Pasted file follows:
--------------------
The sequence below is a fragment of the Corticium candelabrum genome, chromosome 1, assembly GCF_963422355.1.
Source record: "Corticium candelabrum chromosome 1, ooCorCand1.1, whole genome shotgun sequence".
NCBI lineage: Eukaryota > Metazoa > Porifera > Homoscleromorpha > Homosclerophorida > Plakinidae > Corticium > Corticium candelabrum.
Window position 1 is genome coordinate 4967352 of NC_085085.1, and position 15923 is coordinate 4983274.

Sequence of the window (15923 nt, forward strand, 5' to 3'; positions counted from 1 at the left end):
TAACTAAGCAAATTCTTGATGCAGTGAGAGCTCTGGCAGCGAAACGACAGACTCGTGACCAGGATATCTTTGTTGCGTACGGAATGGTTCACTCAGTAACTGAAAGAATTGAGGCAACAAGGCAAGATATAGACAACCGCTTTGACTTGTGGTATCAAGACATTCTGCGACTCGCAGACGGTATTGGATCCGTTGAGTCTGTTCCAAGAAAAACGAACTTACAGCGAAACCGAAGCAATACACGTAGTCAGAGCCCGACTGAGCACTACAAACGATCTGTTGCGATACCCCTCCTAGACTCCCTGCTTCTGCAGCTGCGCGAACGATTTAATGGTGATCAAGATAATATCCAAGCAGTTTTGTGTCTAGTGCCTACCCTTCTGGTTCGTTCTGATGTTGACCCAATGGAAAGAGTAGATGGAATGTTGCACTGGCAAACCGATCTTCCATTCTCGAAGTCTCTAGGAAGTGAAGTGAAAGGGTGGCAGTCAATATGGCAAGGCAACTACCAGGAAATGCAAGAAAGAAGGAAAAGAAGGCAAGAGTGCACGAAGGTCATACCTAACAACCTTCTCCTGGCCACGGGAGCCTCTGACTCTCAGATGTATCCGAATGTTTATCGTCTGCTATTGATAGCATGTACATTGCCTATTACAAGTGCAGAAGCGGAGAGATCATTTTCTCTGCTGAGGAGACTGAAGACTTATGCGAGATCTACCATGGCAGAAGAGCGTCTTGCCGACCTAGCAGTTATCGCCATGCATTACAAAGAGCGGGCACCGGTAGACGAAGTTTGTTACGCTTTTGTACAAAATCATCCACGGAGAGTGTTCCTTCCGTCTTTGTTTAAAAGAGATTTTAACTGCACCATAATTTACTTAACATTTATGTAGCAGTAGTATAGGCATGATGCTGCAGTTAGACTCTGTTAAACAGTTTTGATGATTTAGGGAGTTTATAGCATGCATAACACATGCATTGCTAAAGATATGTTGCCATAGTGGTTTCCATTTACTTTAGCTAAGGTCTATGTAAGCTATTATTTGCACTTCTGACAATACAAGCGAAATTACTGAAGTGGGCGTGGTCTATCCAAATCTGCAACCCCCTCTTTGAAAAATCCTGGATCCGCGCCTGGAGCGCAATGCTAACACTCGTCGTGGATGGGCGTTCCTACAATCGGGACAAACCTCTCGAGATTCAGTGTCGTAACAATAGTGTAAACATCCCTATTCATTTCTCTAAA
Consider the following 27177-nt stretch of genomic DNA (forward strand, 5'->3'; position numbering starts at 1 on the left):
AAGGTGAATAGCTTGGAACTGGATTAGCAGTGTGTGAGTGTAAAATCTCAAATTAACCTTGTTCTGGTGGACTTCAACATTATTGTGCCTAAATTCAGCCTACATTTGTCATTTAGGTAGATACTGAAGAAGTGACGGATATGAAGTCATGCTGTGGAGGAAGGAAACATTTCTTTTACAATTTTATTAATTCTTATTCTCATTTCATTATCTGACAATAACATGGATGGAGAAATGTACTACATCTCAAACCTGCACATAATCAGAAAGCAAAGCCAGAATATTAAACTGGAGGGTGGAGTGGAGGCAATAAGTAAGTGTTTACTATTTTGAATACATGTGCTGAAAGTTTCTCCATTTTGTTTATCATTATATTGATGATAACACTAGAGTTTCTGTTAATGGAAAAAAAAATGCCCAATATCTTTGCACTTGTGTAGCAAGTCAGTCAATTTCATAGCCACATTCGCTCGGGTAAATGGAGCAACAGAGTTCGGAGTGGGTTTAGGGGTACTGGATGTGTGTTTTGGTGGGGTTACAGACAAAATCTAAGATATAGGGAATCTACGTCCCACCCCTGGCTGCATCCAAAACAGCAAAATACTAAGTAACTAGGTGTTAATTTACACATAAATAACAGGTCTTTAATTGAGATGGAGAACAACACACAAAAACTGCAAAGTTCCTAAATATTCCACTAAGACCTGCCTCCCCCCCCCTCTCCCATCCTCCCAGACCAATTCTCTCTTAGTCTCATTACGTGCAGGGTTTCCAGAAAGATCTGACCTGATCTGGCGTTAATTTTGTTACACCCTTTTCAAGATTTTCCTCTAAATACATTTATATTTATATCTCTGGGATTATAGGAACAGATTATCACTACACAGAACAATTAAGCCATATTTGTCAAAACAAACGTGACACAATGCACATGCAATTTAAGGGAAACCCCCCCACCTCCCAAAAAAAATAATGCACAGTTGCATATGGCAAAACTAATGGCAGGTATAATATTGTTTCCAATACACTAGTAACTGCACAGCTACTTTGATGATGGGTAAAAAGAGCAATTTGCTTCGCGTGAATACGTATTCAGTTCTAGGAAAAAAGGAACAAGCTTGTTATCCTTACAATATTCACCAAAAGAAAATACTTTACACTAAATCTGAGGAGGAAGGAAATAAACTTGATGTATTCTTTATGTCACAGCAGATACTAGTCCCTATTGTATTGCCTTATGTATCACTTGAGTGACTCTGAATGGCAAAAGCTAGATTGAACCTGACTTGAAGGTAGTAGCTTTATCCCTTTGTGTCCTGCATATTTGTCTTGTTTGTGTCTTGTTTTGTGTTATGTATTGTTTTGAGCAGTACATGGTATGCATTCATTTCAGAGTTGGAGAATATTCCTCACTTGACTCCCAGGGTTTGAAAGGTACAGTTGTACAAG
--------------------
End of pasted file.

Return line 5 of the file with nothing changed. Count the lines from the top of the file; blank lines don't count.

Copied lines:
Sequence of the window (15923 nt, forward strand, 5' to 3'; positions counted from 1 at the left end):